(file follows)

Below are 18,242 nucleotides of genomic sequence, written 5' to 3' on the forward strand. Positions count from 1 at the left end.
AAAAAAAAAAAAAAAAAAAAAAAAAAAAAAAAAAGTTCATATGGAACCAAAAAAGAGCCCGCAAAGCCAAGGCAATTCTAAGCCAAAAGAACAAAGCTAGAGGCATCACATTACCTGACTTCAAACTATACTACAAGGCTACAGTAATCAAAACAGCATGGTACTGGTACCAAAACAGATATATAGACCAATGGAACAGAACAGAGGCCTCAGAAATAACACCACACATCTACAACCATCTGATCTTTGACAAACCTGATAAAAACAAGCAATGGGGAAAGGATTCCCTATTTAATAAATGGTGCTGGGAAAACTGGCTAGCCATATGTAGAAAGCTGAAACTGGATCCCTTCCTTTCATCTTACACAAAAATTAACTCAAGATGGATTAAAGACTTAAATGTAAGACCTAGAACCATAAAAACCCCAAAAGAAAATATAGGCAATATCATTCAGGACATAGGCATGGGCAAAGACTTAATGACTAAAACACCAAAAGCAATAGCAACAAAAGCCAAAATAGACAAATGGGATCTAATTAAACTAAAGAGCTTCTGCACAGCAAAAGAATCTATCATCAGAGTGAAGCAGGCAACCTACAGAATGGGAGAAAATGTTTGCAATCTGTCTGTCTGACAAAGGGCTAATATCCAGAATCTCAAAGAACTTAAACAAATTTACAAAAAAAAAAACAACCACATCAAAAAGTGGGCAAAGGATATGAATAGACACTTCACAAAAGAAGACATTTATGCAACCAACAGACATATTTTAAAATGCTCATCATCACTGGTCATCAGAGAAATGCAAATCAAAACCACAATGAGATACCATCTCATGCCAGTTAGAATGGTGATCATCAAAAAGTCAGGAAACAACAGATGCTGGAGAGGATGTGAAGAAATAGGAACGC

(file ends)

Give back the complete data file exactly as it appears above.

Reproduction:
Below are 18,242 nucleotides of genomic sequence, written 5' to 3' on the forward strand. Positions count from 1 at the left end.
AAAAAAAAAAAAAAAAAAAAAAAAAAAAAAAAAAGTTCATATGGAACCAAAAAAGAGCCCGCAAAGCCAAGGCAATTCTAAGCCAAAAGAACAAAGCTAGAGGCATCACATTACCTGACTTCAAACTATACTACAAGGCTACAGTAATCAAAACAGCATGGTACTGGTACCAAAACAGATATATAGACCAATGGAACAGAACAGAGGCCTCAGAAATAACACCACACATCTACAACCATCTGATCTTTGACAAACCTGATAAAAACAAGCAATGGGGAAAGGATTCCCTATTTAATAAATGGTGCTGGGAAAACTGGCTAGCCATATGTAGAAAGCTGAAACTGGATCCCTTCCTTTCATCTTACACAAAAATTAACTCAAGATGGATTAAAGACTTAAATGTAAGACCTAGAACCATAAAAACCCCAAAAGAAAATATAGGCAATATCATTCAGGACATAGGCATGGGCAAAGACTTAATGACTAAAACACCAAAAGCAATAGCAACAAAAGCCAAAATAGACAAATGGGATCTAATTAAACTAAAGAGCTTCTGCACAGCAAAAGAATCTATCATCAGAGTGAAGCAGGCAACCTACAGAATGGGAGAAAATGTTTGCAATCTGTCTGTCTGACAAAGGGCTAATATCCAGAATCTCAAAGAACTTAAACAAATTTACAAAAAAAAAAACAACCACATCAAAAAGTGGGCAAAGGATATGAATAGACACTTCACAAAAGAAGACATTTATGCAACCAACAGACATATTTTAAAATGCTCATCATCACTGGTCATCAGAGAAATGCAAATCAAAACCACAATGAGATACCATCTCATGCCAGTTAGAATGGTGATCATCAAAAAGTCAGGAAACAACAGATGCTGGAGAGGATGTGAAGAAATAGGAACGC